Advantages and disadvantages of rational choice theory

One of the many benefits of rational choice theory is that it can help explain individual and collective behaviors. All teachings related to it try to give meaning to the things we see in the everyday world. The rational choice theory explains why people, groups, and society make certain choices based on special costs and rewards. 

Also, this theory can help to explain behavior that seems irrational. Because the central idea of rational choice theory is that all behavior is rational, any action can be surveyed for its underlying rational motivations. 

Thus, the main advantages of the rational choice theory are:

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  • The process of rational decision-making favors explaining individual and collective behaviors.
  • It tries to give meaning to the things we observe in the world.
  • Rational approach meaning explains behavior that seems or sounds irrational. 

Disadvantages of the theory include:

  • Individuals aren’t always able to make rational decisions.
  • In reality, people are often moved by external factors that are not rational such as emotions.
  • Individuals can’t have complete access to the information that they would need to make the most rational decisions every time.
  • People value some amounts more than others. 

Examples of rational choice theory

According to the rational decision-making model, people make decisions by trying to maximize their benefits while minimizing their costs. Therefore, rational investors will quickly buy the stocks priced too low and short-sell the stocks priced too high. 

An example of a rational consumer also would be a person choosing between two cars. Car B is cheaper than Car A, and that’s why the consumer purchases option B.

What is rational choice theory?

The key point of rational choice theory is that people don’t randomly select the products off the shelf. Instead, they make a decision based on analysis. So first, they use a logical decision-making process that considers the costs and benefits of various options, comparing them with each other. Then, they choose the option that provides the most benefits or the least costs. 

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In other words, the rational choice theory states that people are rational beings who make logical decisions based on their self-interest. The theory has its roots in microeconomics, but it has also been applied to other fields, such as criminology and political science. It has been used to explain everything from voting behavior to why people commit crimes. 

Who founded rational choice theory?

Adam Smith, a Scottish economist, is credited with being the father of rational choice theory. In his 1776 book, “An Inquiry into the Nature and Causes of the Wealth of Nations”, Smith put forth his idea of the invisible hand. 

The invisible hand is the concept that people pursuing their self-interests ultimately benefit society. That is because they are constantly making decisions that help to optimize resources and production. 

For example, a business owner may decide to open a new store to earn more. However, doing so will also create jobs and contribute to the economy.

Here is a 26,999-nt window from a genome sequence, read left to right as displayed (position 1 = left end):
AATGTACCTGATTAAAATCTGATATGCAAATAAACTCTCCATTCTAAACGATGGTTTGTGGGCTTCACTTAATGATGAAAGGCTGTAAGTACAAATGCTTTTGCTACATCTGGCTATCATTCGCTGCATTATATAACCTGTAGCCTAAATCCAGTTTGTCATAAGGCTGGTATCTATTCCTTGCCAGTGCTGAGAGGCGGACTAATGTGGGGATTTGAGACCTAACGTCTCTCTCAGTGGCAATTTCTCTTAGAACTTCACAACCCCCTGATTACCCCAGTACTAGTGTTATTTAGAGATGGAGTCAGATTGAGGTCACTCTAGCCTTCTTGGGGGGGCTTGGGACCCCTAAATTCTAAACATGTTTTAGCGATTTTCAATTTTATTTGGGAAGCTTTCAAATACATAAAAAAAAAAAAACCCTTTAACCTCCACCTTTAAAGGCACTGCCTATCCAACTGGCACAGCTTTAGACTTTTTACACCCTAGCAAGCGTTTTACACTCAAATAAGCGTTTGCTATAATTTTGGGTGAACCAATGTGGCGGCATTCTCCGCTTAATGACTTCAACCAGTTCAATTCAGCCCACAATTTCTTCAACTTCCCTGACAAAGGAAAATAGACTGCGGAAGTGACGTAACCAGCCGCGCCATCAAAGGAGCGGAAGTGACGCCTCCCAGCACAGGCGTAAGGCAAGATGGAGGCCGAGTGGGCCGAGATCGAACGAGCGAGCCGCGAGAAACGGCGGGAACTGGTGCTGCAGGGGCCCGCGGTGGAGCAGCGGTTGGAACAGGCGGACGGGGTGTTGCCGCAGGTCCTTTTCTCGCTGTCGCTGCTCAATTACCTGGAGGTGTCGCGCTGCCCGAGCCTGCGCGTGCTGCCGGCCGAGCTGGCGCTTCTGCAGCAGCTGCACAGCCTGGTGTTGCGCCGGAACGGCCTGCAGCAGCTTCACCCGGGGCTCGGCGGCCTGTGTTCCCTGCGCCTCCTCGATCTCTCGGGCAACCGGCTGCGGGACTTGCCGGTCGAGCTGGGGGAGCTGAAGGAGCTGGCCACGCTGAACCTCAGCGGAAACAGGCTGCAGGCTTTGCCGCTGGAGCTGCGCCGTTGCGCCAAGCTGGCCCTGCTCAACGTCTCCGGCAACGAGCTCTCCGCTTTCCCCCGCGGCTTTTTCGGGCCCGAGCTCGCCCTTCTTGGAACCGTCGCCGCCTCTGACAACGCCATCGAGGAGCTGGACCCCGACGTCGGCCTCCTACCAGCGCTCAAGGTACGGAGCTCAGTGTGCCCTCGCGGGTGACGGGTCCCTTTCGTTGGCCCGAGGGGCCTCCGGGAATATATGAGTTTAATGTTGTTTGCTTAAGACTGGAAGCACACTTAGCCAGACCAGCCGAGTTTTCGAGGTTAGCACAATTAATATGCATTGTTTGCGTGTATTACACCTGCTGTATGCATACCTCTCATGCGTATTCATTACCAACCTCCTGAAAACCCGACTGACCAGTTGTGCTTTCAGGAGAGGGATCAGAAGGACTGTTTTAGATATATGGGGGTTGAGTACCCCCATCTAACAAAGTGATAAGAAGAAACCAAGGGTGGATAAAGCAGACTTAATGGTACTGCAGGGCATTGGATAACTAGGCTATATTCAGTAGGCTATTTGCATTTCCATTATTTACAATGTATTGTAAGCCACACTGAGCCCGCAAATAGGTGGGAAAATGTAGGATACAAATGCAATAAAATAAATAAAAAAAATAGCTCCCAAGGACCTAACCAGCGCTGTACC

What are the main goals of rational choice theory?

The main goal of rational choice theory is to understand human behavior better. Understanding how people make decisions can make it easier to predict what they will do in certain situations. 

It explains why individuals and larger groups make certain choices based on specific costs and rewards. According to the theory, individuals use their self-interests to make choices that will provide them with the ultimate benefit. Then, they compare and weigh the options and choose the one they think will serve them the best. 

What is rational choice theory in international relations?

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Governments, states, non-governmental organizations, and multinational corporations all exist with humans. To understand the actions of these organizations, we’ll have to understand the actions and thoughts of the humans running them. 

Rational choice theory can be applied to this field to understand better why states make their own decisions. In addition, this theory helps to explain how leaders and other important people in these organizations make decisions. Rational choice theory can also predict these actors’ future actions. 

What are the strengths of rational choice theory?

Among the many strengths of this theory, one is the versatility of its application. It can be applied to many different disciplines to explain human behavior better. 

Another strength is that it considers that people are rational beings who make decisions based on their own self-interest. That is a key part of understanding why people do what they do. 

The rational choice theory also encourages individuals to make sound economic decisions. And by making them, they can acquire more tools that will allow them to maximize their preferences in the future. 

The bottom line

Rational choice theory is a powerful tool that can be used to explain human behavior. It has many strengths, including its ability to consider that people are rational beings who make decisions based on self-interest.

Additionally, the theory encourages individuals to make sound economic decisions. People can improve their lives and the world around them by understanding and applying it.